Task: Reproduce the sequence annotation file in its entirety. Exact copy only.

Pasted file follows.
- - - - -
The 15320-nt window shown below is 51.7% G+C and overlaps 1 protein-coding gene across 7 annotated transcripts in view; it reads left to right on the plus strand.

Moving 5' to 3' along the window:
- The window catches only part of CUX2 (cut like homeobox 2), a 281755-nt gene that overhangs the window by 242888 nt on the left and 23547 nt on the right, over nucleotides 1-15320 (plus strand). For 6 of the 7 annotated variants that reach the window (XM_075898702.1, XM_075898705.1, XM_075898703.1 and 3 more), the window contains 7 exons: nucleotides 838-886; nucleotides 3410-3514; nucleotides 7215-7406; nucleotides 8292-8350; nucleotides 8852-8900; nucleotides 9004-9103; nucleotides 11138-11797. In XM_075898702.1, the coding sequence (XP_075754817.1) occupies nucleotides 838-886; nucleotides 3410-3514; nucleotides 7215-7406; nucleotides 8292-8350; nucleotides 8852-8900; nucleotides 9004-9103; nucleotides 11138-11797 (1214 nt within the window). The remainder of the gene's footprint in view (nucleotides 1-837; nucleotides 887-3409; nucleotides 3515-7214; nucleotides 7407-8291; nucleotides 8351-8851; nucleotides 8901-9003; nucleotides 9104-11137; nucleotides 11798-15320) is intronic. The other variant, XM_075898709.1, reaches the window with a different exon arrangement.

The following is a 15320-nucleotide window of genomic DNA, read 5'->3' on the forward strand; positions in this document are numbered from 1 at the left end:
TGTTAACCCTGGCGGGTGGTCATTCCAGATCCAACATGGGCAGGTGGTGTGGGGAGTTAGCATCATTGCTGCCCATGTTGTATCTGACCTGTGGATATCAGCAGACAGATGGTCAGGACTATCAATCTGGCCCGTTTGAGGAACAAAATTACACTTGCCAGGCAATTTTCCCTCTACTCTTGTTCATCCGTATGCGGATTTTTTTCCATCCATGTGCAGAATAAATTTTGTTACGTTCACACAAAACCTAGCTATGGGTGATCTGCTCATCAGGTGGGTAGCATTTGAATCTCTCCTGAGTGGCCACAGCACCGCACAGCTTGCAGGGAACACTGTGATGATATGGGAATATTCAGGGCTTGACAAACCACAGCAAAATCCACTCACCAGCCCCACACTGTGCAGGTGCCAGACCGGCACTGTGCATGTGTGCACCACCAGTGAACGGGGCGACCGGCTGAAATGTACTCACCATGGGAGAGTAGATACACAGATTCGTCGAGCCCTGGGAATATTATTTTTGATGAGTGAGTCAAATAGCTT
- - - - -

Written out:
The 15320-nt window shown below is 51.7% G+C and overlaps 1 protein-coding gene across 7 annotated transcripts in view; it reads left to right on the plus strand.

Moving 5' to 3' along the window:
- The window catches only part of CUX2 (cut like homeobox 2), a 281755-nt gene that overhangs the window by 242888 nt on the left and 23547 nt on the right, over nucleotides 1-15320 (plus strand). For 6 of the 7 annotated variants that reach the window (XM_075898702.1, XM_075898705.1, XM_075898703.1 and 3 more), the window contains 7 exons: nucleotides 838-886; nucleotides 3410-3514; nucleotides 7215-7406; nucleotides 8292-8350; nucleotides 8852-8900; nucleotides 9004-9103; nucleotides 11138-11797. In XM_075898702.1, the coding sequence (XP_075754817.1) occupies nucleotides 838-886; nucleotides 3410-3514; nucleotides 7215-7406; nucleotides 8292-8350; nucleotides 8852-8900; nucleotides 9004-9103; nucleotides 11138-11797 (1214 nt within the window). The remainder of the gene's footprint in view (nucleotides 1-837; nucleotides 887-3409; nucleotides 3515-7214; nucleotides 7407-8291; nucleotides 8351-8851; nucleotides 8901-9003; nucleotides 9104-11137; nucleotides 11798-15320) is intronic. The other variant, XM_075898709.1, reaches the window with a different exon arrangement.

The following is a 15320-nucleotide window of genomic DNA, read 5'->3' on the forward strand; positions in this document are numbered from 1 at the left end:
TGTTAACCCTGGCGGGTGGTCATTCCAGATCCAACATGGGCAGGTGGTGTGGGGAGTTAGCATCATTGCTGCCCATGTTGTATCTGACCTGTGGATATCAGCAGACAGATGGTCAGGACTATCAATCTGGCCCGTTTGAGGAACAAAATTACACTTGCCAGGCAATTTTCCCTCTACTCTTGTTCATCCGTATGCGGATTTTTTTCCATCCATGTGCAGAATAAATTTTGTTACGTTCACACAAAACCTAGCTATGGGTGATCTGCTCATCAGGTGGGTAGCATTTGAATCTCTCCTGAGTGGCCACAGCACCGCACAGCTTGCAGGGAACACTGTGATGATATGGGAATATTCAGGGCTTGACAAACCACAGCAAAATCCACTCACCAGCCCCACACTGTGCAGGTGCCAGACCGGCACTGTGCATGTGTGCACCACCAGTGAACGGGGCGACCGGCTGAAATGTACTCACCATGGGAGAGTAGATACACAGATTCGTCGAGCCCTGGGAATATTATTTTTGATGAGTGAGTCAAATAGCTT